Wednesday 23 October 1 pm
On 23 October 2019 we welcomed Royal College of Music student William Fielding to Brentwood Cathedral. Already an accomplished organist and pianist, William is Organ Scholar at Her Majesty’s Chapel Royal, Hampton Court. Please read full programme details at the end of this review.
With autumnal colours surrounding the Cathedral, we gathered to hear an impressive programme of Baroque and Romantic organ music. William’s opening piece was ‘Prelude and Fugue in D minor (Dorian), BWV 538’ by J.S. Bach, composed between 1708 and 1717 while Bach was in Weimar. This work is similar in style to Bach’s ‘Fantasia and Fugue in C minor (BWV 562)’, and there is also the ‘D minor Prelude and Fugue (BWV 565)’, but today we heard the ‘Dorian’, and therefore written without a key signature. The Prelude was fresh and exhilarating, resonating brightly throughout the building. The Fugue was long and complex, with a theme that included syncopated rhythms within the contrapuntal development, ending with the expected full Baroque cadence. We thoroughly enjoyed William’s most articulate performance of this Prelude and Fugue.
The second piece was by the great Romantic French organ composer, Louis Vierne, organist at Notre-Dame Cathedral for nearly 40 years, where he died while giving a recital in June 1937. ‘Clair de Lune’, part of Suite No. 2, Op.53 from ’24 Pièces de Fantasie’, is one of his more technically advanced works and William’s gentle ‘legato’ playing reflected both the ethereal nature and varied organ effects of this graceful piece, transporting us all to a lunar world.
This was followed by ‘Rhapsody 11’ by Herbert Howells, a popular English composer amongst organists and particularly well-known for his music for the Anglican Church. From the start, we heard bold, descending chords through the depths of the organ, soon to give way to a contrasting quieter section, before those rich, sonorous tones returned to complete this deeply pensive rhapsody, with consistent careful attention to detail given by William in his interpretation.
For his final piece, which he said was his favourite in the programme, William played ‘Choral 11 in B minor (No.2)’ by the Romantic Belgian composer César Franck, associated for many of us with his popular sacred piece, ‘Panis Angelicus’. The ‘Three Chorals for Organ’, along with many of his works, were composed at the end of his life, hence the advanced harmonic nature of these Chorals. ‘No.2’ opens in sombre mood before gathering momentum with ever richer textures, arriving soon at the main choral theme, beautifully and sensitively introduced by William. There is so much variation in this piece, with occasional references to Franck’s instrumental and symphonic works. We heard an emphatic opening to the second section, leading to long contrapuntal phrases and further reminders of the original evocative theme: all so emotional, and ending with an ethereal quietness. In the last few minutes we were surprisingly privileged to witness some purple, pink and yellow hues, reflected from a stained glass window onto a pillar in the Cathedral, which faded with the closing notes – a perfect conclusion to an uplifting recital.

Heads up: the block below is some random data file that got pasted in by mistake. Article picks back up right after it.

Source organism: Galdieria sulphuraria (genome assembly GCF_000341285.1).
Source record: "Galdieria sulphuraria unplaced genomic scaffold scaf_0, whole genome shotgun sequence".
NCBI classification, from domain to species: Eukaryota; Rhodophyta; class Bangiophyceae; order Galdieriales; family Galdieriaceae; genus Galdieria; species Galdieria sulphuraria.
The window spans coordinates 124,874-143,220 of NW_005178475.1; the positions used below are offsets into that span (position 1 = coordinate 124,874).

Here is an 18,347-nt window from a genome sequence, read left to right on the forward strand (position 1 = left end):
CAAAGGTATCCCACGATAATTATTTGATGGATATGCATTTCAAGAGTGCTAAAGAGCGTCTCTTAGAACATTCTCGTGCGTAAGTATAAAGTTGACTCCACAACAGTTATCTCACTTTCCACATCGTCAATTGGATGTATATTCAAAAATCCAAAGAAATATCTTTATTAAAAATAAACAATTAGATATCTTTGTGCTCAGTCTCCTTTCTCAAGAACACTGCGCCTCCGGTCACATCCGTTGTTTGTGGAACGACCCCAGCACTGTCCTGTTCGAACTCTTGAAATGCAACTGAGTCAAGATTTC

After the concert Nina How thanked William for his inspiring performance, and then went on to wish our, somewhat surprised, Director of Music, Andrew Wright a very Happy Birthday. This was followed by lively and enjoyable conversation with refreshments in the Song School.
On behalf of Andrew Wright and everyone who attended this lunchtime recital, we would like to thank William Fielding for his exquisite playing and for sharing his talented musicianship with us today. We wish him every success with his studies and hope to welcome him back to Brentwood Cathedral again soon!
William Fielding, 19 is studying at the Royal College of Music, London and is organ scholar of Her Majesty’s Chapel Royal, Hampton Court. He works largely as an organist and collaborative pianist, and has more recently begun performing as a solo pianist.
Recent concert highlights have included performances of Stravinsky’s Rite of Spring in Glasgow Royal Concert Hall, a varied programme of violin and piano music in venues across Europe with violinist Joel Munday and a collection of two piano works performed alongside Lukasz Krupinski in Marbella, Spain.
William has performed in venues including: The Queen’s Hall and The Usher Hall, Edinburgh; Glasgow Royal Concert Hall and The Barbican, London and has performed organ recitals in Blackburn, Chelmsford and St Mary’s Cathedral (Edinburgh) and at Hampton Court and the Royal College of Music Concert Hall respectively. William looks forward to his remaining years at the RCM and upcoming recitals across Europe.
Refreshments were served in the SONG SCHOOL afterwards
Admission is free, but there will be a retiring collection to help to fund these recitals. If you are able to use Gift Aid this will increase the value of your donation by 25% at no extra cost to you